Putting our children at risk

David Webb
The Rare Reporter

Child sexual abuse a concern for everyone, especially LGBT parents

Most people would probably agree there is no resource that a society cherishes more than its children. So it is hard to fathom how sexual predators manage with such apparent ease to carry out horrendous, undetected assaults on children practically under the noses of their families and others who are charged with their protection.

As horrific as the crime of child sexual abuse is, there are no firm estimates of its prevalence because it often goes undetected and is seriously underreported, according to agencies that study child abuse.

Less than 100,000 crimes of sexual abuse are reported each year because children fear telling anyone, and adults who become aware of the activity are often reluctant to contact law enforcement agencies, even though there is usually a legal requirement to do so.

With so many LGBT households now raising children, it is obviously vital that all parents be aware of the tactics used by sexual predators to seduce children without arousing the suspicion of their families, and aware of the symptoms victims of child sexual abuse exhibit.

The critical need for sustained intervention into child sexual abuse recently gained national attention following a grand jury’s indictment of retired Penn State assistant football coach Jerry Sandusky on 40 counts of child sex abuse involving eight victims over a 15-year period. The victims reportedly came into contact with the now 67-year-old, married Sandusky in connection with the Second Mile, a children’s charity the former football coach founded.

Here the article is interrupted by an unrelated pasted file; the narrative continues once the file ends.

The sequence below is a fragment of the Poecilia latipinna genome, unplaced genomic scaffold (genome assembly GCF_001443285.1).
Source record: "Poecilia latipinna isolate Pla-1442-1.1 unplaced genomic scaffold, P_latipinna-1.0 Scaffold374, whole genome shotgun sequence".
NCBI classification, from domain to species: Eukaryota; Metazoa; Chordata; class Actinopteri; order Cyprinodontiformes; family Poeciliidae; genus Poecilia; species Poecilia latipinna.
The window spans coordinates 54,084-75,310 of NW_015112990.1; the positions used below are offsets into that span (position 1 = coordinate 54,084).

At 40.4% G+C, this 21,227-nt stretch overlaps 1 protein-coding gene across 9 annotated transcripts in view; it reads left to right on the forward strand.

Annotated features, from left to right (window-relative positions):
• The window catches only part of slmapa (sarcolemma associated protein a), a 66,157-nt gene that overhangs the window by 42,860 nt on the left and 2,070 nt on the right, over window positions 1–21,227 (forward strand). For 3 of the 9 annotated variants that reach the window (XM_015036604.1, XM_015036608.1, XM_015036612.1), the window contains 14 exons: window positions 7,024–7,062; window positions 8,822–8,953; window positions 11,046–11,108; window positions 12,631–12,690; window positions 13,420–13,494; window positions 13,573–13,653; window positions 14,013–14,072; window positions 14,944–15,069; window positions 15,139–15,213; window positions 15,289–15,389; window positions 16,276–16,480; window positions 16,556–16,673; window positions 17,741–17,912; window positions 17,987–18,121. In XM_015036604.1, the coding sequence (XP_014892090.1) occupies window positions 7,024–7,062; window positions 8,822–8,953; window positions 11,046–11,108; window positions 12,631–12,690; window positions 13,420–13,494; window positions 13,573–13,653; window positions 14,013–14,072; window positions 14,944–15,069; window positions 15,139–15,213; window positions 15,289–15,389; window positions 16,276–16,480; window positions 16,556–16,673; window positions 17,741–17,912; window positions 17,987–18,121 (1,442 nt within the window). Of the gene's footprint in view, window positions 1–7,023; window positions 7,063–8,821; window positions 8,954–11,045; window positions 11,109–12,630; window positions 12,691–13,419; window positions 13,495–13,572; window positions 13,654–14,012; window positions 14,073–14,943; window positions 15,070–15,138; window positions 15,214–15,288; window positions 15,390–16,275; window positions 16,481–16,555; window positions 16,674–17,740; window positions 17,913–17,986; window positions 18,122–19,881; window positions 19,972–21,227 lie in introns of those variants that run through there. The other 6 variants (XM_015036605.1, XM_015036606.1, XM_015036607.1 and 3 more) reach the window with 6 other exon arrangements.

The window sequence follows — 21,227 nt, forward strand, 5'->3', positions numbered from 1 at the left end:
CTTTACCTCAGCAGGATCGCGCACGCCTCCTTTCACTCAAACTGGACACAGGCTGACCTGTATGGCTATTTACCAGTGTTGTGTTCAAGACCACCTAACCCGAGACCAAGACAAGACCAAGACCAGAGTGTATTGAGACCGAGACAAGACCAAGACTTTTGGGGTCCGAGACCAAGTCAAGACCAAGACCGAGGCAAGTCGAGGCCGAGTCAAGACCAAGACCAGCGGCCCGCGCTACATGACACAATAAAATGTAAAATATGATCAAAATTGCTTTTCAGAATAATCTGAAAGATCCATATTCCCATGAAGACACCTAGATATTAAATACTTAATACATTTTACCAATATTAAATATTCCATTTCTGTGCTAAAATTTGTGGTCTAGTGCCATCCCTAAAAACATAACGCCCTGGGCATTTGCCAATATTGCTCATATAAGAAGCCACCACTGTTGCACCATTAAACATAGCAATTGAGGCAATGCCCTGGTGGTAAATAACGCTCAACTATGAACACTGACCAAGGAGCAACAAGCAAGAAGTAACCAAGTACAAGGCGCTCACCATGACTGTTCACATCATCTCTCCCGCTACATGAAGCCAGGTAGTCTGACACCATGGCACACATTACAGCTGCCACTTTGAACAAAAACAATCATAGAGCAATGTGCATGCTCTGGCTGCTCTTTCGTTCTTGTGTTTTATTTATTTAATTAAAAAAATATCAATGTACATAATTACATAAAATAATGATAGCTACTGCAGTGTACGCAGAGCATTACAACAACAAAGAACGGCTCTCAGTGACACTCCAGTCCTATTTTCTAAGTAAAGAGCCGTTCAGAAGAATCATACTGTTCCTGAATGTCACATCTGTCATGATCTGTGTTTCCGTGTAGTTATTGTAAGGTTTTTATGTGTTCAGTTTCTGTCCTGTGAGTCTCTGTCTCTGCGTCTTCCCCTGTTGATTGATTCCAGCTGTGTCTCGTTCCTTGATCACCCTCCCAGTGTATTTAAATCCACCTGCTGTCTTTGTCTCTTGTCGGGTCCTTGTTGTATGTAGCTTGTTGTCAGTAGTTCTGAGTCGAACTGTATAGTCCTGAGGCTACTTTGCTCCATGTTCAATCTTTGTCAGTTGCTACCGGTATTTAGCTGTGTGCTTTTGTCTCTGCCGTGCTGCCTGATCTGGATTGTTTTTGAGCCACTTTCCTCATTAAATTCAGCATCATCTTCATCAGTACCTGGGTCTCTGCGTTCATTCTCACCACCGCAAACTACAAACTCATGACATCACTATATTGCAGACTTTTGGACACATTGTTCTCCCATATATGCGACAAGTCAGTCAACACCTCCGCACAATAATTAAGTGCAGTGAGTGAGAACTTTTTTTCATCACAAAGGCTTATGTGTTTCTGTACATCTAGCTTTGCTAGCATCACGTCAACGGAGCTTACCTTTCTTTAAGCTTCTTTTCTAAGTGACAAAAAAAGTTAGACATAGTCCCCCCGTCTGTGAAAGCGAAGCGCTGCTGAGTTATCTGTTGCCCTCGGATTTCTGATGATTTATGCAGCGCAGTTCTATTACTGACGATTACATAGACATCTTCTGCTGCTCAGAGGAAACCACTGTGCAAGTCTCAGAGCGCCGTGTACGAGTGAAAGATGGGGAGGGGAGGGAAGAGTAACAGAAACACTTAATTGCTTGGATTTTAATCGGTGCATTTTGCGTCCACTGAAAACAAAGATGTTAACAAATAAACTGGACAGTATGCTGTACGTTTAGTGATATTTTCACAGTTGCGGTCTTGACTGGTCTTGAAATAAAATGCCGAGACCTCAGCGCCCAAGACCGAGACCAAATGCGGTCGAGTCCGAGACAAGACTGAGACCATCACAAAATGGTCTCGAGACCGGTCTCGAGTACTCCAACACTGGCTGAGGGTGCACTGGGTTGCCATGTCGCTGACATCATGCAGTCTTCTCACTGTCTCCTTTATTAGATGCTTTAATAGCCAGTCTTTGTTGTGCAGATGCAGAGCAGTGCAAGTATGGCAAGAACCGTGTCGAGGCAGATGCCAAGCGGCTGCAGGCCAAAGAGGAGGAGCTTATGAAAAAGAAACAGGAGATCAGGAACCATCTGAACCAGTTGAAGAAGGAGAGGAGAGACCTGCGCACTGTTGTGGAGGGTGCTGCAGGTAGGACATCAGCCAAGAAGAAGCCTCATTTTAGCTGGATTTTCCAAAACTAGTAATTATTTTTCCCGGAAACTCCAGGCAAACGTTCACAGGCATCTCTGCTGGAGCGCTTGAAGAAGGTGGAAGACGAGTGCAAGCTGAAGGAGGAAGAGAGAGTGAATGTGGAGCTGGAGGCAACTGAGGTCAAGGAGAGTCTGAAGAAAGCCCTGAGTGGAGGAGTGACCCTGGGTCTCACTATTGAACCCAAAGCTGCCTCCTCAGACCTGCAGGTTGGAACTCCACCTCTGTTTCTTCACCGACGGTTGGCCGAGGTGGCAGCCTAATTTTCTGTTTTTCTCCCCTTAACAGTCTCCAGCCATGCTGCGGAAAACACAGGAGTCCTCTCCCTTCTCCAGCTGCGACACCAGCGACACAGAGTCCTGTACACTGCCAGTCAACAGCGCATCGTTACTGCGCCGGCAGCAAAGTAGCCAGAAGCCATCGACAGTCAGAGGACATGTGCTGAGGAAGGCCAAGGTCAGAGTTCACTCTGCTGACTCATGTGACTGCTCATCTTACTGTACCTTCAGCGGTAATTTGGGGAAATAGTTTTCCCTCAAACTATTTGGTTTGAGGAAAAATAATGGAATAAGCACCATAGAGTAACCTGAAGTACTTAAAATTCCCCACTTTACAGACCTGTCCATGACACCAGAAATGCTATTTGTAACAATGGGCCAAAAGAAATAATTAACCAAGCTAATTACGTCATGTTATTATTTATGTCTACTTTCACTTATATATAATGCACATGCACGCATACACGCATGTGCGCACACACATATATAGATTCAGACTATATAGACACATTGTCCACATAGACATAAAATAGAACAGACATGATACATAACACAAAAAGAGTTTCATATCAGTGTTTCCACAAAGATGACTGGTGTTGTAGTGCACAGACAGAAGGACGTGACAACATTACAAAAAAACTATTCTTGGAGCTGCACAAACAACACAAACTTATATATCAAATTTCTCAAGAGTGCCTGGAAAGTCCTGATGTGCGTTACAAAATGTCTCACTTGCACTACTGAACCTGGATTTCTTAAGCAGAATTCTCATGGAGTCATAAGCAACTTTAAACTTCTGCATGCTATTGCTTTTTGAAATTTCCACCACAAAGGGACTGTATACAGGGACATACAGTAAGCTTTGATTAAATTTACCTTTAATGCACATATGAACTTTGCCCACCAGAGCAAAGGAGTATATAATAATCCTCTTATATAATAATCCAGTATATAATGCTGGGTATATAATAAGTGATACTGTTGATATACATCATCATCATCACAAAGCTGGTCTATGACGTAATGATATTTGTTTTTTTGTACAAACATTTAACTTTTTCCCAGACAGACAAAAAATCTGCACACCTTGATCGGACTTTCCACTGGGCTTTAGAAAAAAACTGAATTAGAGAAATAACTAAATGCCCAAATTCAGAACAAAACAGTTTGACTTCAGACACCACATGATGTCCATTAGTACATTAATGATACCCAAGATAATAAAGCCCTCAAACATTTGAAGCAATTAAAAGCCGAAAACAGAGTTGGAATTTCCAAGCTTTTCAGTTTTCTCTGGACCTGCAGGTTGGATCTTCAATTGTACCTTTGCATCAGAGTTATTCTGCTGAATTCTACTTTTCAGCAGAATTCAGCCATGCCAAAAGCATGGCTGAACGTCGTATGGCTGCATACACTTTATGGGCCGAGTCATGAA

Although Sandusky denied, this week in an NBC interview, engaging in any type of sexual activity with the pre-pubescent boys, he acknowledged showering and “horsing around” with them after exercise. He also admitted hugging young boys and putting his hand on their legs when they sat next to him.

His admissions shocked viewers and confirmed in many minds what was already suspected — Sandusky is most likely a pedophile that has taken advantage of young boys with the unwitting complicity of their families.

It is a devastating scandal that will likely rival the one that rocked the Catholic Church a decade ago when it became known that untold numbers of Catholic Church priests sexually abused young boys and violated the trust of their families.